NEW YORK – The longest journey in college basketball is not from the start of the season to the Final Four, although it will take us all 142 days to get to New Orleans. No, the longest and most perilous journey in the game is from contributing role player to give-that-guy-the-ball star, and it wrecked many fine players before the challenge was presented to Kansas wing Ochai Agbagi.
He played three seasons of college basketball before this one, a total of 82 games, and never did he have the responsibility of carrying the KU attack. For a given night, sure, when opponents set their defenses to shut down one of his teammates. He was Jayhawks’ leading scorer as a junior, but that was not the same. It was a balanced team whose offense ranked only 54th in Division I according to KenPom.com.
These Jayhawks have national championship ambitions. To get there, they need someone who can carry them, who can consume the pregame planning for opponents, who can score the kind of big baskets Agbagi did in Tuesday’s season-opening victory over Michigan State at the Champions Classic.
“Really, coming into this year, I didn’t try to put too much pressure on myself,” Agbagi told Sporting News following KU’s 87-74 victory. “Like I said, like I’m always going to keep saying, I just relied on my teammates. They know my abilities. They see me in practice. They see how hard I work. And the positive attitude I come in with every single day in practice, just willing to get better.”
Kansas has an uncommon talent in transfer guard Remy Martin, a player opponents struggle terribly to defend in open space because of absurd quickness with the ball. Whether he is a point guard capable of running a championship squad wasn’t answered on this night, but it is early.
“We don’t know what we’re doing,” KU coach Bill Self said. “We’re hard to scout because we don’t know what we’re doing.”
It did seem as though Agbagi was making it clear he was ready to be a true first option. He scored 12 points in a tightly contested first half, making 2-of-5 from 3-point range, then joined Martin in unraveling the Michigan State defense as the Jayhawks broke from a 39-32 halftime lead into a comfortable double-digit advantage early in the second half. Agbagi established a new career-high with 29 points on 9-of-17 shooting from the field.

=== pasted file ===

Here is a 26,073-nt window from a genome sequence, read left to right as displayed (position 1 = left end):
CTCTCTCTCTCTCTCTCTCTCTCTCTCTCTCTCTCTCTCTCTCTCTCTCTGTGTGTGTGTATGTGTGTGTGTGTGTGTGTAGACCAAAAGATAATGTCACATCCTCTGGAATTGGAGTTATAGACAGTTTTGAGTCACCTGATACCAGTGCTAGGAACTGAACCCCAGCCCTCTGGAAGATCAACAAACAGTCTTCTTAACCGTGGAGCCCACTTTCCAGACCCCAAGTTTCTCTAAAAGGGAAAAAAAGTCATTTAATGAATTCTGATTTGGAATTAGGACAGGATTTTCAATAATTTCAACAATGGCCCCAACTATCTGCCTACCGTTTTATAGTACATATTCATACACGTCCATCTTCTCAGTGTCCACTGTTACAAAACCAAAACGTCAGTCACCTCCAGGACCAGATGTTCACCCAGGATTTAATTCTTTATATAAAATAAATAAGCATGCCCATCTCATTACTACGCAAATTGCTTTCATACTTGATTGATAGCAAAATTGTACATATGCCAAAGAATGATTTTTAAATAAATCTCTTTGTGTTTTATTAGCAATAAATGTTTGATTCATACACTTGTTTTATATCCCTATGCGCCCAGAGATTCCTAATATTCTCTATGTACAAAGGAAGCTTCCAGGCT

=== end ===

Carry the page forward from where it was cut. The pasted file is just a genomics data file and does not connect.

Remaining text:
“He’s had some big games in the past, but I don’t know if he’s had a bigger game on a bigger stage, bright lights” Self said, “He just carried us. I was really happy for him, and he was really good.”
The transition to college star might have been even more challenging for Agbagi than most because he wasn’t that much of a star coming out of high school, at least in terms of his recruitment. He was ranked No. 339 by 247 Sports when he committed to KU, and the original plan was to redshirt him. That didn’t last. He joined the team in early January of the 2018-19 season and wound up averaging 8.5 points in 22 games.
He could have remained in the NBA Draft last spring and might have been chosen, though not in the first round. A dominant senior season, though, could change that, in the way it did for Oregon’s Chris Duarte last year. Although 24 years old when the draft was held, Duarte became a lottery pick by the Pacers and has started every game.
Agbagi told reporters he was “really close” to remaining on the early entry list, but he decided to achieve more at KU. The Jayhawks haven’t been to a Sweet 16 since he arrived, although the best team of which he was a part – the No. 1-ranked squad in 2019-20 – saw the NCAA Tournament canceled.
“I know I made the right decision,” he said. “I know I did.”
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